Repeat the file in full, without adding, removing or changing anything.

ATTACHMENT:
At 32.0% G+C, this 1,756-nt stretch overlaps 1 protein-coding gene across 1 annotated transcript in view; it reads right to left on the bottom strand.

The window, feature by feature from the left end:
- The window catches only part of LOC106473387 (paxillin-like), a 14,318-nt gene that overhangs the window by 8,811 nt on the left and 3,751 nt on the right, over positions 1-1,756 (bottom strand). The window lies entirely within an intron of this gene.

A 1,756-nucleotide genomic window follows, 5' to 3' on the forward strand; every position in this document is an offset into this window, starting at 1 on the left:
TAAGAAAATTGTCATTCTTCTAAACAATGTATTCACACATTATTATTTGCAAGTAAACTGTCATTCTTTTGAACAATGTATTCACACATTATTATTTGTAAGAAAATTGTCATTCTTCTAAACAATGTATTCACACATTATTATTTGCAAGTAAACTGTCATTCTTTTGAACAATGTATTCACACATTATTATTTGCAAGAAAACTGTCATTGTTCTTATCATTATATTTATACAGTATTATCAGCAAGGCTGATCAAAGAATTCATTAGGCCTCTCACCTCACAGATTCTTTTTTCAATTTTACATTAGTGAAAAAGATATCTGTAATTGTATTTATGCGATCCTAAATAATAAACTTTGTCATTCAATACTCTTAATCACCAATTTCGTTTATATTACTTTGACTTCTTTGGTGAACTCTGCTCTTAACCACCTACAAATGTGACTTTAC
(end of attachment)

At 32.0% G+C, this 1,756-nt stretch overlaps 1 protein-coding gene across 1 annotated transcript in view; it reads right to left on the bottom strand.

The window, feature by feature from the left end:
- The window catches only part of LOC106473387 (paxillin-like), a 14,318-nt gene that overhangs the window by 8,811 nt on the left and 3,751 nt on the right, over positions 1-1,756 (bottom strand). The window lies entirely within an intron of this gene.

A 1,756-nucleotide genomic window follows, 5' to 3' on the forward strand; every position in this document is an offset into this window, starting at 1 on the left:
TAAGAAAATTGTCATTCTTCTAAACAATGTATTCACACATTATTATTTGCAAGTAAACTGTCATTCTTTTGAACAATGTATTCACACATTATTATTTGTAAGAAAATTGTCATTCTTCTAAACAATGTATTCACACATTATTATTTGCAAGTAAACTGTCATTCTTTTGAACAATGTATTCACACATTATTATTTGCAAGAAAACTGTCATTGTTCTTATCATTATATTTATACAGTATTATCAGCAAGGCTGATCAAAGAATTCATTAGGCCTCTCACCTCACAGATTCTTTTTTCAATTTTACATTAGTGAAAAAGATATCTGTAATTGTATTTATGCGATCCTAAATAATAAACTTTGTCATTCAATACTCTTAATCACCAATTTCGTTTATATTACTTTGACTTCTTTGGTGAACTCTGCTCTTAACCACCTACAAATGTGACTTTAC